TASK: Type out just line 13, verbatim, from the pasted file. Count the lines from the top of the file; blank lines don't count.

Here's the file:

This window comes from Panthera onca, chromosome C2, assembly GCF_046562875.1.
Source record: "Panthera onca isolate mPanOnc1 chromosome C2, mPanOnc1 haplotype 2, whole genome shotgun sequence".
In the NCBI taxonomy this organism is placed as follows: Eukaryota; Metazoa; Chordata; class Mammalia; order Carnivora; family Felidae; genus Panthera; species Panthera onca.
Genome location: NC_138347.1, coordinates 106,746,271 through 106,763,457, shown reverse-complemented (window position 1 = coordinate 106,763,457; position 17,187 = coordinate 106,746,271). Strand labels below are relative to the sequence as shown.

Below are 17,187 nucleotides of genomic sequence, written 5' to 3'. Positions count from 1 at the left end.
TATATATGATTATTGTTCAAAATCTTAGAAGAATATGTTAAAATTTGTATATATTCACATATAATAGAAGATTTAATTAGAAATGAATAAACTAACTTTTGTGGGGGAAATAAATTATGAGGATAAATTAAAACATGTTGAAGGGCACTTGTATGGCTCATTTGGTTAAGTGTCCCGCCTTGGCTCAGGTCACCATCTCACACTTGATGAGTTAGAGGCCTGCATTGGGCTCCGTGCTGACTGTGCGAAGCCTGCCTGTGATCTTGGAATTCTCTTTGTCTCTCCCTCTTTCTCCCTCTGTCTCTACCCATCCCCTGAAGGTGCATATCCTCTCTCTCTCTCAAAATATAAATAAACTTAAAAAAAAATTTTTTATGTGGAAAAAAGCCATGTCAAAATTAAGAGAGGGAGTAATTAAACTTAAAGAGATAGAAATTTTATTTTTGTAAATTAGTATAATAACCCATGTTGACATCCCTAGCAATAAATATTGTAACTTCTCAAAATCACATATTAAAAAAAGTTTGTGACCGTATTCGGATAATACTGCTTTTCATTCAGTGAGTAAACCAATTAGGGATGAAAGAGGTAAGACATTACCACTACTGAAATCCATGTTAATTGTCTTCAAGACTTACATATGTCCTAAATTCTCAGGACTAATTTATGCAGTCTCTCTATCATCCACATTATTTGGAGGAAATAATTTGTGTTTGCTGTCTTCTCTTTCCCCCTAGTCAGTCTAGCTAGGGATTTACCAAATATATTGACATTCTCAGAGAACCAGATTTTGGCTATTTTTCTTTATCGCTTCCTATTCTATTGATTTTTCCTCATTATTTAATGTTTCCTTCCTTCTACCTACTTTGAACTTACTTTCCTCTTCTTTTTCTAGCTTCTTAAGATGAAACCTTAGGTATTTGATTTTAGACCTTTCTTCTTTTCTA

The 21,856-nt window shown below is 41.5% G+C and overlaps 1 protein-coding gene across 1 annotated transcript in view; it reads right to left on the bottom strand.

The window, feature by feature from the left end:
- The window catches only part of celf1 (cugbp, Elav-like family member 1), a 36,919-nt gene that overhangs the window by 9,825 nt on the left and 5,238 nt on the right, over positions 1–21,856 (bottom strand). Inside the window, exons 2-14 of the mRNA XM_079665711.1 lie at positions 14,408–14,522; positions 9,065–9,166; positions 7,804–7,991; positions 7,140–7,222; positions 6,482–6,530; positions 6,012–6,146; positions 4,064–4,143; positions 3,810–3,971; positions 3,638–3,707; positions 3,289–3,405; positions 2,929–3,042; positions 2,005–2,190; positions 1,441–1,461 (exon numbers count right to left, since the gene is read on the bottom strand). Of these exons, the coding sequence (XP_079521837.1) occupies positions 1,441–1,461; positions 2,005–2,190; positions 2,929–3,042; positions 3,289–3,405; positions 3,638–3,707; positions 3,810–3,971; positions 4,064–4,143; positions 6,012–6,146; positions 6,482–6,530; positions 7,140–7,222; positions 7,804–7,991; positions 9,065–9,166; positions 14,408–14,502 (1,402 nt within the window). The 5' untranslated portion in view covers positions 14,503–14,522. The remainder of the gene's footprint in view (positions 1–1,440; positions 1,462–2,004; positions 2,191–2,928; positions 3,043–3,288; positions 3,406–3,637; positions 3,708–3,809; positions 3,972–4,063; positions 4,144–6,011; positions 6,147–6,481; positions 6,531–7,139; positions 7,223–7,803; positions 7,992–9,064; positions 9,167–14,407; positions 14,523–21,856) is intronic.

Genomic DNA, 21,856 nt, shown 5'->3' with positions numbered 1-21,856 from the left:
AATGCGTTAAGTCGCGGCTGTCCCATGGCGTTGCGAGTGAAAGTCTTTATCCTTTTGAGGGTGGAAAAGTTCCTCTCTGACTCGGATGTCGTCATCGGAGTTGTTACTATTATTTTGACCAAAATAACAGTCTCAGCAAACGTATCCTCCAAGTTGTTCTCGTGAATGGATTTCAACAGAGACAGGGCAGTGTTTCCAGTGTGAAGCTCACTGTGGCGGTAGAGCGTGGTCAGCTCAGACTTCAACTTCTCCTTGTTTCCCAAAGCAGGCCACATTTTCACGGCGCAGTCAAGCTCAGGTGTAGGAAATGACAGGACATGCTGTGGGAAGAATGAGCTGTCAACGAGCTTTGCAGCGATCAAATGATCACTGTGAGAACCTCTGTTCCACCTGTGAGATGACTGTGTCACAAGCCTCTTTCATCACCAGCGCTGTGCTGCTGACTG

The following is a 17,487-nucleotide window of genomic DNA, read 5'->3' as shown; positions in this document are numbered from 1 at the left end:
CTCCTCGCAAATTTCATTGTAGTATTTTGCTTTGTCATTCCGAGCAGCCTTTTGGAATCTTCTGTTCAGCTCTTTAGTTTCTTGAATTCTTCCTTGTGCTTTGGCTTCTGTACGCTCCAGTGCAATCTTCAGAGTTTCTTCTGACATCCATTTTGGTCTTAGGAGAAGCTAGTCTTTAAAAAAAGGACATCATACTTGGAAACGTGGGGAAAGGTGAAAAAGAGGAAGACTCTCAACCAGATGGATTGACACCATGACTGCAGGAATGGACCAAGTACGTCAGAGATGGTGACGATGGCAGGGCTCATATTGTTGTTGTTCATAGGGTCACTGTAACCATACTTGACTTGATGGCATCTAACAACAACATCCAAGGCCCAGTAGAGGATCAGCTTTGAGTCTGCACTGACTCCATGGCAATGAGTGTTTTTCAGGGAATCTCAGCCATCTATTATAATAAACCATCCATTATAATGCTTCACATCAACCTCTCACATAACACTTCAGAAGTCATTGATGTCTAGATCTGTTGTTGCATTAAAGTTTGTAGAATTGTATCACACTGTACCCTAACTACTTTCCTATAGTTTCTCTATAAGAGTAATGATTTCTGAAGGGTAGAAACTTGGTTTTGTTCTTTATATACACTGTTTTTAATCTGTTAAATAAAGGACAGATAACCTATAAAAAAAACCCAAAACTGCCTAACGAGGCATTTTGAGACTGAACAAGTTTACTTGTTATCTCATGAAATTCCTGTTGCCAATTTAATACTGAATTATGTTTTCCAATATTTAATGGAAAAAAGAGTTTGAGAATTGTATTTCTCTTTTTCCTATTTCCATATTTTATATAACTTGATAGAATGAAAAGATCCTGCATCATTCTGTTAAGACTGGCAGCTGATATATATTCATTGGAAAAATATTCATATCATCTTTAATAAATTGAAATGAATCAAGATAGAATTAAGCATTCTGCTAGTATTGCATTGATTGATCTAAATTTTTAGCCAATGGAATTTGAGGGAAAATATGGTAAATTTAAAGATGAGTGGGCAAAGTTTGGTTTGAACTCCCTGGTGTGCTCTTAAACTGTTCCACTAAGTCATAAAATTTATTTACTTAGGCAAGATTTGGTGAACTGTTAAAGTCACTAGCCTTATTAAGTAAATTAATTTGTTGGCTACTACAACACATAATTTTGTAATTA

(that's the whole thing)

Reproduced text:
CTCCTCGCAAATTTCATTGTAGTATTTTGCTTTGTCATTCCGAGCAGCCTTTTGGAATCTTCTGTTCAGCTCTTTAGTTTCTTGAATTCTTCCTTGTGCTTTGGCTTCTGTACGCTCCAGTGCAATCTTCAGAGTTTCTTCTGACATCCATTTTGGTCTTAGGAGAAGCTAGTCTTTAAAAAAAGGACATCATACTTGGAAACGTGGGGAAAGGTGAAAAAGAGGAAGACTCTCAACCAGATGGATTGACACCATGACTGCAGGAATGGACCAAGTACGTCAGAGATGGTGACGATGGCAGGGCTCATATTGTTGTTGTTCATAGGGTCACTGTAACCATACTTGACTTGATGGCATCTAACAACAACATCCAAGGCCCAGTAGAGGATCAGCTTTGAGTCTGCACTGACTCCATGGCAATGAGTGTTTTTCAGGGAATCTCAGCCATCTATTATAATAAACCATCCATTATAATGCTTCACATCAACCTCTCACATAACACTTCAGAAGTCATTGATGTCTAGATCTGTTGTTGCATTAAAGTTTGTAGAATTGTATCACACTGTACCCTAACTACTTTCCTATAGTTTCTCTATAAGAGTAATGATTTCTGAAGGGTAGAAACTTGGTTTTGTTCTTTATATACACTGTTTTTAATCTGTTAAATAAAGGACAGATAACCTATAAAAAAAACCCAAAACTGCCTAACGAGGCATTTTGAGACTGAACAAGTTTACTTGTTATCTCATGAAATTCCTGTTGCCAATTTAATACTGAATTATGTTTTCCAATATTTAATGGAAAAAAGAGTTTGAGAATTGTATTTCTCTTTTTCCTATTTCCATATTTTATATAACTTGATAGAATGAAAAGATCCTGCATCATTCTGTTAAGACTGGCAGCTGATATATATTCATTGGAAAAATATTCATATCATCTTTAATAAATTGAAATGAATCAAGATAGAATTAAGCATTCTGCTAGTATTGCATTGATTGATCTAAATTTTTAGCCAATGGAATTTGAGGGAAAATATGGTAAATTTAAAGATGAGTGGGCAAAGTTTGGTTTGAACTCCCTGGTGTGCTCTTAAACTGTTCCACTAAGTCATAAAATTTATTTACTTAGGCAAGATTTGGTGAACTGTTAAAGTCACTAGCCTTATTAAGTAAATTAATTTGTTGGCTACTACAACACATAATTTTGTAATTA